Talking to Patients about Adherence

By Aakash Patel

Increasing medication adherence improves the quality and length of life; for example, it is estimated that better adherence to antihypertensive treatment could prevent 89,000 premature deaths in the United States annually. Providing more information to patients on their conditions and medications may increase adherence. Research by Harvard University showed a decrease in emergency room visits by 20 percent as more information was provided to the patients.

Pharmacists can explain the outcomes of the medication, motivate patients by explaining how the medication improves quality of life, and determine barriers that might exist for non-adherence. Take time to remind patients when their refills are due and ask them about their thoughts on pros and cons of the medication when they pick up their refills. Many times patients do not receive any information about their medications from their doctor, and often do not even know the reason for taking it. The lack of understanding and information regarding their medication is a major cause of low adherence. Pharmacists are the most accessible and qualified health care providers who can increase patients’ understanding of their medications. Community pharmacists can monitor adherence based on when patients pick up their prescriptions. In addition, we can ask patients if they are satisfied with the medication they are taking, if they understand the reason for taking it, and encourage them to continue to take it.

Patients often do not adhere to their medication because of their belief about adverse outcomes and consequences of long-term use. Pharmacists can explain the benefit of taking their medications, possibility of an adverse effect, and what they can do in case of an adverse event. Spending quality time with patients and educating them about their medications will increase adherence. Through a medication therapy management project sponsored by NCPA, I have been able to spend time with patients to talk about their medications. I remember one particular instance where a patient informed me that she discontinued her statin because she was experiencing leg pain. She did not inform her doctor because she did not like the medication. After getting to know her a bit, I was able to convince her to talk to her doctor about an alternative medication.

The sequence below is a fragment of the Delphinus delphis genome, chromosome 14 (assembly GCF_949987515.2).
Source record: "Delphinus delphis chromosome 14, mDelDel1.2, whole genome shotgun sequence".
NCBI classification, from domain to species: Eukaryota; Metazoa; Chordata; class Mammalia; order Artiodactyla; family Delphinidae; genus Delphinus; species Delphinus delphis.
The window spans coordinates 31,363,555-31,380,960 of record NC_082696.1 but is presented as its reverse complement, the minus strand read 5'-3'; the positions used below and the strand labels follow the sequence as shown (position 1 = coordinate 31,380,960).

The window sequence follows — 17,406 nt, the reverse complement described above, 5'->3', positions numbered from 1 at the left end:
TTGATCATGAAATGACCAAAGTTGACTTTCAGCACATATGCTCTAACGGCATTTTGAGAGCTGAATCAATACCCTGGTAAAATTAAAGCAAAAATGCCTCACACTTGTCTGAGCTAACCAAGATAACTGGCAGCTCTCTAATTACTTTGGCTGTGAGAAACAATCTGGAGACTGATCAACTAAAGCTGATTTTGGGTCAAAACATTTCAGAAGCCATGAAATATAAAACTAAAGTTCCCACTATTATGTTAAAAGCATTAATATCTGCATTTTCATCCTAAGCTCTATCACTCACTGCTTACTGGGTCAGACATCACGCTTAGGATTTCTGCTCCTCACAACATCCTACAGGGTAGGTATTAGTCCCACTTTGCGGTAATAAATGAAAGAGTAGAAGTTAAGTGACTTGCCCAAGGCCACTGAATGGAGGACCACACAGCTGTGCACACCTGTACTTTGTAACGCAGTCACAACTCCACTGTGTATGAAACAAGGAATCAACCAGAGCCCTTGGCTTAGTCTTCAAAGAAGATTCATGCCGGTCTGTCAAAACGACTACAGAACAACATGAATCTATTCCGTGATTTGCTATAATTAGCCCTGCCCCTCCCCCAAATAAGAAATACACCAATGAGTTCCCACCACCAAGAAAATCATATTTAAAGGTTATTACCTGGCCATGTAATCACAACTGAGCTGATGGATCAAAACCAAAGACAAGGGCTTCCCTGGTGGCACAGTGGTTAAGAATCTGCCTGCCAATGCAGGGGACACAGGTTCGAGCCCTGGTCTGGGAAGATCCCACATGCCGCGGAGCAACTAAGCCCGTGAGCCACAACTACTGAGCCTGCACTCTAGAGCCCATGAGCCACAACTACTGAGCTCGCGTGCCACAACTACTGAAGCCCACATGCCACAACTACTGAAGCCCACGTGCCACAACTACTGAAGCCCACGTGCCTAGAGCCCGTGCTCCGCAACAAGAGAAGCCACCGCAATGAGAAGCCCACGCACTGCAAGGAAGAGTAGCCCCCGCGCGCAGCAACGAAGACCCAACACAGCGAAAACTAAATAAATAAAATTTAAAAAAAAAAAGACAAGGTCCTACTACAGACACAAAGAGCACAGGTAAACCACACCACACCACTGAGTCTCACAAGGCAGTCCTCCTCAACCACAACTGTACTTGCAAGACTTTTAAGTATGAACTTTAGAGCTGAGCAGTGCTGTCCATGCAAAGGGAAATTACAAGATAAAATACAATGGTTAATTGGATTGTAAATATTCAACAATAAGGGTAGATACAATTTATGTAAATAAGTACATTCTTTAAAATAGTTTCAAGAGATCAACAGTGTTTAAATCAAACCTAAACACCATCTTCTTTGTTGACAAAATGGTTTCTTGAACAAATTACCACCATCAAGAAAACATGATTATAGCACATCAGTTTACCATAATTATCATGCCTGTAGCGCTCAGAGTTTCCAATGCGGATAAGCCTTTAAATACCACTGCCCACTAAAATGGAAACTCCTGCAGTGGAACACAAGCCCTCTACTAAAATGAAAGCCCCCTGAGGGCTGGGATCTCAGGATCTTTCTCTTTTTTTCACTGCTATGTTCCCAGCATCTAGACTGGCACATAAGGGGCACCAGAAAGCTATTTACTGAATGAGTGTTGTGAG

Taking a minute to talk with patients about their concerns and beliefs can truly improve their quality of life.

Reprinted with permission from National Community Pharmacists Association in the September 2011 issue of America’s Pharmacist. For more information about NCPA, visit www.ncpanet.org.

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